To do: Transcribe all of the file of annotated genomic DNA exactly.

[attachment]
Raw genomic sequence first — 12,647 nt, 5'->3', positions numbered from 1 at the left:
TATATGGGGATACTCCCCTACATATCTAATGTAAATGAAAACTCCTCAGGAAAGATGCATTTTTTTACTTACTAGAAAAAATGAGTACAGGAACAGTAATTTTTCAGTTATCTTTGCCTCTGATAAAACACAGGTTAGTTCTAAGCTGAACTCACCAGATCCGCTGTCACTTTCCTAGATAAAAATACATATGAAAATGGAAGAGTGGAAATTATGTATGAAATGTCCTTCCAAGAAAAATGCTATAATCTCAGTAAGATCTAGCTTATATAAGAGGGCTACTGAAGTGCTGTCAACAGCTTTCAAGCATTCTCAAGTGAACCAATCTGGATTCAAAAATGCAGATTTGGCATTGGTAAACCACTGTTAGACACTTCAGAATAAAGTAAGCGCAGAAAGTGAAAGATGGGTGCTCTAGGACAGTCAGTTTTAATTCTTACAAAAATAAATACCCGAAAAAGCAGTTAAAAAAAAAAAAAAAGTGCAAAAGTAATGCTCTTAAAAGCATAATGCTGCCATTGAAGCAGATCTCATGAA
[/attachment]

Raw genomic sequence first — 12,647 nt, 5'->3', positions numbered from 1 at the left:
TATATGGGGATACTCCCCTACATATCTAATGTAAATGAAAACTCCTCAGGAAAGATGCATTTTTTTACTTACTAGAAAAAATGAGTACAGGAACAGTAATTTTTCAGTTATCTTTGCCTCTGATAAAACACAGGTTAGTTCTAAGCTGAACTCACCAGATCCGCTGTCACTTTCCTAGATAAAAATACATATGAAAATGGAAGAGTGGAAATTATGTATGAAATGTCCTTCCAAGAAAAATGCTATAATCTCAGTAAGATCTAGCTTATATAAGAGGGCTACTGAAGTGCTGTCAACAGCTTTCAAGCATTCTCAAGTGAACCAATCTGGATTCAAAAATGCAGATTTGGCATTGGTAAACCACTGTTAGACACTTCAGAATAAAGTAAGCGCAGAAAGTGAAAGATGGGTGCTCTAGGACAGTCAGTTTTAATTCTTACAAAAATAAATACCCGAAAAAGCAGTTAAAAAAAAAAAAAAAGTGCAAAAGTAATGCTCTTAAAAGCATAATGCTGCCATTGAAGCAGATCTCATGAA